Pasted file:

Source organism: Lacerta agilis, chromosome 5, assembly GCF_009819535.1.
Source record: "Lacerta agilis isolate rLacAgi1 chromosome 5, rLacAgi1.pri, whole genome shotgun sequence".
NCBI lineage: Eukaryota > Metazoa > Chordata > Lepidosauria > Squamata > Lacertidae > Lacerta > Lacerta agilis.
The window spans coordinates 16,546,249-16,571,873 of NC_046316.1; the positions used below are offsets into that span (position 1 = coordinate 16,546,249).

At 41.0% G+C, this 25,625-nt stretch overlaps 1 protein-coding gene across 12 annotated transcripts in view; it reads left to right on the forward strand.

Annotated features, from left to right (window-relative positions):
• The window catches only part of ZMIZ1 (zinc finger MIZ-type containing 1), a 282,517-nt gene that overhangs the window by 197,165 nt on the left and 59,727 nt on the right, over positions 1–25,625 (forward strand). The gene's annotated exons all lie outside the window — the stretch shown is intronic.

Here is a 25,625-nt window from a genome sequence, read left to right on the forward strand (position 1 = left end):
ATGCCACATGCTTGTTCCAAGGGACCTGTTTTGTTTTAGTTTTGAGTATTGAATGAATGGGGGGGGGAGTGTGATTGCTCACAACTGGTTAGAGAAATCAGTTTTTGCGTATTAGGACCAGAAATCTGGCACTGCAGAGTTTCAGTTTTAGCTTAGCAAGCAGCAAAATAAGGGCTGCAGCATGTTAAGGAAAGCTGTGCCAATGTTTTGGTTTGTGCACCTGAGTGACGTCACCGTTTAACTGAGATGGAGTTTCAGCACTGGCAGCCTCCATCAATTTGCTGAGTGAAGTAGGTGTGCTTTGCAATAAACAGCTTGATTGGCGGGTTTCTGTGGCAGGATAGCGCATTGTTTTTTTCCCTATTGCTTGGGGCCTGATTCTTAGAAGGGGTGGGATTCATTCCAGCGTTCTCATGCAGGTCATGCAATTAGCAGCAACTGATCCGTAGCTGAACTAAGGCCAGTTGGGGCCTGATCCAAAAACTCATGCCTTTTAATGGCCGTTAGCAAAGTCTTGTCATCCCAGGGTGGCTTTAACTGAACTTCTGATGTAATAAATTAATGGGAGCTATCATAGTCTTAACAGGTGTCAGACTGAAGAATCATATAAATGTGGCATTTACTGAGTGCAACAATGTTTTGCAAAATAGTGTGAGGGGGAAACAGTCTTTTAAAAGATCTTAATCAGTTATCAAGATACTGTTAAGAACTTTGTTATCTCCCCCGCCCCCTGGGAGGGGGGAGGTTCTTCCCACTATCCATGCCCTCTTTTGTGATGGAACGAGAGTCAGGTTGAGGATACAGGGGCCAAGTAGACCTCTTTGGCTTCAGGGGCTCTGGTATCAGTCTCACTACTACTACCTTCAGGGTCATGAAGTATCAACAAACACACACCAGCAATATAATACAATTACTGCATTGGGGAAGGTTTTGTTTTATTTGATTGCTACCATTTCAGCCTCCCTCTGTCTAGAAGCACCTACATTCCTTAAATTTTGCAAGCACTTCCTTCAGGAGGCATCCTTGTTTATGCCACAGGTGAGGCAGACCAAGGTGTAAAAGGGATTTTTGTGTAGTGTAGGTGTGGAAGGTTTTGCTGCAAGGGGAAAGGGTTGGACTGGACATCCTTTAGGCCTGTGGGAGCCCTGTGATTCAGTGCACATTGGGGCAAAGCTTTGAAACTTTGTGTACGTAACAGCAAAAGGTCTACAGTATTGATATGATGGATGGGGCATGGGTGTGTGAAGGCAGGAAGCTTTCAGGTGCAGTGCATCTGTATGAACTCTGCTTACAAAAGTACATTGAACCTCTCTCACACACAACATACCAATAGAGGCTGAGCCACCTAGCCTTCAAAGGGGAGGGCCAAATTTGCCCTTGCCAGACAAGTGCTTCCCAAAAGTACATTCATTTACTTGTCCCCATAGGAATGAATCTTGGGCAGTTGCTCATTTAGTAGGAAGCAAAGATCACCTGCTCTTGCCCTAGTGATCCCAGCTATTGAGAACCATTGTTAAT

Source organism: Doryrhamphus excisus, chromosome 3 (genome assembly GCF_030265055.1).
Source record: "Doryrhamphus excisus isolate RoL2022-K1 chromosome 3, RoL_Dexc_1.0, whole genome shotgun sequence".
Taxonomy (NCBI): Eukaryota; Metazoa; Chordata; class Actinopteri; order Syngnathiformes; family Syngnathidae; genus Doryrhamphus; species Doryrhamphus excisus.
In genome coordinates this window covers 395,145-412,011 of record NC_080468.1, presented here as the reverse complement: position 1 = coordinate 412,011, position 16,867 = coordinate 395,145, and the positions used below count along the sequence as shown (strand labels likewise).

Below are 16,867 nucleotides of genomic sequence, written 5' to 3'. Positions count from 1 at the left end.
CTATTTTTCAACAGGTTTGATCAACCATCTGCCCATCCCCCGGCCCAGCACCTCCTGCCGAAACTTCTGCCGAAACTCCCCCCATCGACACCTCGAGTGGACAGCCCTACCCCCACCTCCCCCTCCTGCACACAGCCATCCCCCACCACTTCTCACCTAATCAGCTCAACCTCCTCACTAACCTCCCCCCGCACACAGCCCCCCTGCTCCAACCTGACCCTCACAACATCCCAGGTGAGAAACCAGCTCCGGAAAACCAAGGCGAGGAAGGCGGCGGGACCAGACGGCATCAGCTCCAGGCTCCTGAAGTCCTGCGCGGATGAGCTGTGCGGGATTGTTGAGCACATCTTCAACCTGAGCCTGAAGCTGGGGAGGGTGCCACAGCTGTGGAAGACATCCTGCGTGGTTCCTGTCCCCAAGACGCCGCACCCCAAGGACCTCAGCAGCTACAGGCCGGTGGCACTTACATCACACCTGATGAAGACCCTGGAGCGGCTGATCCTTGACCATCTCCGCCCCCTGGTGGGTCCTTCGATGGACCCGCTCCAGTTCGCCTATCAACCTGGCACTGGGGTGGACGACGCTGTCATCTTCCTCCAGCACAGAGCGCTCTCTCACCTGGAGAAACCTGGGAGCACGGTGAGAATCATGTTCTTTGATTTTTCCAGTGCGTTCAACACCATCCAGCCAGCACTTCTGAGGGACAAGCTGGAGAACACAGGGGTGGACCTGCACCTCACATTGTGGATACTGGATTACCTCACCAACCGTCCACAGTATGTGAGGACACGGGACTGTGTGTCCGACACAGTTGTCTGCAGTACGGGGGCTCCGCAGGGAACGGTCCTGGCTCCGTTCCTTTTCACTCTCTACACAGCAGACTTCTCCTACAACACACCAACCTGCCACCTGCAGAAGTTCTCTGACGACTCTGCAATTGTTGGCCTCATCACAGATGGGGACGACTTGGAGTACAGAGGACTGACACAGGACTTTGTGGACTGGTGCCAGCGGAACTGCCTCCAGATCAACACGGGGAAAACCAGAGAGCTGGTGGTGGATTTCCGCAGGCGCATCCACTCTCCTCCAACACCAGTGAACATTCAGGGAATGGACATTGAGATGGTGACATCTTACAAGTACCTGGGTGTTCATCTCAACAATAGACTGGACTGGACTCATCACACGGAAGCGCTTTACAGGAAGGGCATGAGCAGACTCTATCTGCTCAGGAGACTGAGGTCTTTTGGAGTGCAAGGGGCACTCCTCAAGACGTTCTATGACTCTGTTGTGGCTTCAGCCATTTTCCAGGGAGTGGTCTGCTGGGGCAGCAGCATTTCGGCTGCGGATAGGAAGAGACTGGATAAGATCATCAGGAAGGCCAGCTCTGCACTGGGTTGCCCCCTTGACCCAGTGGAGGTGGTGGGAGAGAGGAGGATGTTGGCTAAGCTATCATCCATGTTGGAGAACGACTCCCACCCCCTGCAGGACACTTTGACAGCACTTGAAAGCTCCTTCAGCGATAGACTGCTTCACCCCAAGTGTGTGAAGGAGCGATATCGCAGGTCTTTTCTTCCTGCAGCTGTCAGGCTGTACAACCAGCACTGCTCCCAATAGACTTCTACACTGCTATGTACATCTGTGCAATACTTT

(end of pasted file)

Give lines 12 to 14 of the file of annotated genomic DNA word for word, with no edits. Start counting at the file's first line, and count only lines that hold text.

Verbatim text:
Taxonomy (NCBI): Eukaryota; Metazoa; Chordata; class Actinopteri; order Syngnathiformes; family Syngnathidae; genus Doryrhamphus; species Doryrhamphus excisus.
In genome coordinates this window covers 395,145-412,011 of record NC_080468.1, presented here as the reverse complement: position 1 = coordinate 412,011, position 16,867 = coordinate 395,145, and the positions used below count along the sequence as shown (strand labels likewise).

Below are 16,867 nucleotides of genomic sequence, written 5' to 3'. Positions count from 1 at the left end.